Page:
Difference between revisions of "Oklahoma, United States Genealogy"

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* Before 1900 the largest religious groups in Oklahoma were the Baptist, Roman Catholic, Disciples of Christ, and Methodist churches.<br>
 
* Before 1900 the largest religious groups in Oklahoma were the Baptist, Roman Catholic, Disciples of Christ, and Methodist churches.<br>
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* On Monday April 22, exactly at 12:00 noon, men, women and children lined up on the Arkansas and Texas boarders to rush for their free land. This was the Oklahoma Territory land rush of 1889. The United States government surveyed the area into 6 mile square townships and mile square sections (640 acres). No federal employee, railroad employee, or person who was not authorized to be on the land could claim land. That rule was broken more than observed. [http://www.library.cornell.edu/Reps/DOCS/landrush.htm Read more...]<br>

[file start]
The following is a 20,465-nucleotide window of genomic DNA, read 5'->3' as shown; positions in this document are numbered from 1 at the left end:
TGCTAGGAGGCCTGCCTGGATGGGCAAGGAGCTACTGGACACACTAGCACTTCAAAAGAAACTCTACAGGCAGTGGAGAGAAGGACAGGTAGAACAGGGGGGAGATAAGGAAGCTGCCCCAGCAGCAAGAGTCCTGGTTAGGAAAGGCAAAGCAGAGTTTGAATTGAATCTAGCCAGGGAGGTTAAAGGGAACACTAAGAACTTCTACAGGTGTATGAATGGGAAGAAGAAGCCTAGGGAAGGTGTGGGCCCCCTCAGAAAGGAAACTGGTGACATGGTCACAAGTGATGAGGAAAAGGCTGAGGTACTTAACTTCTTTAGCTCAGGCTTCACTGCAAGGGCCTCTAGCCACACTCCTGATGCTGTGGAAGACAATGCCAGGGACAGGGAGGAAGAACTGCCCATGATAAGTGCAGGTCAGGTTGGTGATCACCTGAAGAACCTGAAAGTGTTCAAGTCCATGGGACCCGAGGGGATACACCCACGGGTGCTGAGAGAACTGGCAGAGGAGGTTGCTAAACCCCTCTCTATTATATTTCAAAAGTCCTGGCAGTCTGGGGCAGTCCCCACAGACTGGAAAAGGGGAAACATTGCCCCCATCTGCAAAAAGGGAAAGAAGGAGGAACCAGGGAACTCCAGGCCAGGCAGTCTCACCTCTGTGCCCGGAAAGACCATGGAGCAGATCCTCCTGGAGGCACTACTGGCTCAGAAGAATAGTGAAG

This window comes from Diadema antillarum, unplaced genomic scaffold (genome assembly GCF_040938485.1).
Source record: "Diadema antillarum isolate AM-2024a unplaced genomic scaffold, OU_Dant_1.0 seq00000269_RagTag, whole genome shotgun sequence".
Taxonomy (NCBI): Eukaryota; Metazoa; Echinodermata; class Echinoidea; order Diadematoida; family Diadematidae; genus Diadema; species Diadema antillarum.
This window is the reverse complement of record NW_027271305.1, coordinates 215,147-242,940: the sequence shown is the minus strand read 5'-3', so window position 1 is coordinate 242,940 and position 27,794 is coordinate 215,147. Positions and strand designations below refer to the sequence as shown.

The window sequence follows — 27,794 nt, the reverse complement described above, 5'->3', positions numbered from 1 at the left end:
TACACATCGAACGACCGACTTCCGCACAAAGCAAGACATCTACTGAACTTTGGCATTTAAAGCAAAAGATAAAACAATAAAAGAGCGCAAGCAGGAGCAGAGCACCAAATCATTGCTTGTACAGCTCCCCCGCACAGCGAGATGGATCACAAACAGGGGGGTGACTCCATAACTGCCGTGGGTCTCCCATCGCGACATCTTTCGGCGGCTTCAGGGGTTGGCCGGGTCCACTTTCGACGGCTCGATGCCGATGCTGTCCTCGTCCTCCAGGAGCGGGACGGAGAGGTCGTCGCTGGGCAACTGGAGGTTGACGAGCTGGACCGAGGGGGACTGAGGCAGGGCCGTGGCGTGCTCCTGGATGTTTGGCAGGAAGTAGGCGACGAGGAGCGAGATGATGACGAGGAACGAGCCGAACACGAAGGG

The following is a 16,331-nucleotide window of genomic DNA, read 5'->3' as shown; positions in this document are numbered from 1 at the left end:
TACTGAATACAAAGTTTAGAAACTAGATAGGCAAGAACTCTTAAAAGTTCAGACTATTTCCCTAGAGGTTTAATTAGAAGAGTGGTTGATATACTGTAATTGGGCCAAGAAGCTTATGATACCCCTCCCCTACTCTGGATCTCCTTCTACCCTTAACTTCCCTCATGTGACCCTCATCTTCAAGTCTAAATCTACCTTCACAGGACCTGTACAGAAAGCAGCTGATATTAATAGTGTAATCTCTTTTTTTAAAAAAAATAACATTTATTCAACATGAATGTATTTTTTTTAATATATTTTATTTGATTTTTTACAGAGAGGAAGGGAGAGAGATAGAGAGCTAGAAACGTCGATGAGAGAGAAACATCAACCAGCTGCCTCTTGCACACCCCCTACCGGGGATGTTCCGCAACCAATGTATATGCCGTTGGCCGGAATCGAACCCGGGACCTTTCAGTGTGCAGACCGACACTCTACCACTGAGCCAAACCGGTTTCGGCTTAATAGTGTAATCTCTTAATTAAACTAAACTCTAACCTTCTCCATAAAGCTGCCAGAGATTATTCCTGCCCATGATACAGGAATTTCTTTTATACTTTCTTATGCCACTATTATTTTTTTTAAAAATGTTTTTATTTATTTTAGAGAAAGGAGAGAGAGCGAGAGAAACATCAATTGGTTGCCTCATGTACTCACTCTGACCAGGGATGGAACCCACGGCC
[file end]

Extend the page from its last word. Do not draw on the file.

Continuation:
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=== Popular Discussions ===
 
=== Popular Discussions ===

Revision as of 20:06, 11 February 2008

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The Caddoe, Pawnee, and Wichita tribes were living in the area of Oklahoma in the 1700s. About the time the United States acquired the area through the Louisiana Purchase in 1803, other tribes such as the Quapaw, Oto, and Osage migrated to eastern Oklahoma. By 1837, the Civilized Tribes had settled most of their members in Oklahoma. Read more...

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  • Before 1900 the largest religious groups in Oklahoma were the Baptist, Roman Catholic, Disciples of Christ, and Methodist churches.
  • On Monday April 22, exactly at 12:00 noon, men, women and children lined up on the Arkansas and Texas boarders to rush for their free land. This was the Oklahoma Territory land rush of 1889. The United States government surveyed the area into 6 mile square townships and mile square sections (640 acres). No federal employee, railroad employee, or person who was not authorized to be on the land could claim land. That rule was broken more than observed. Read more...

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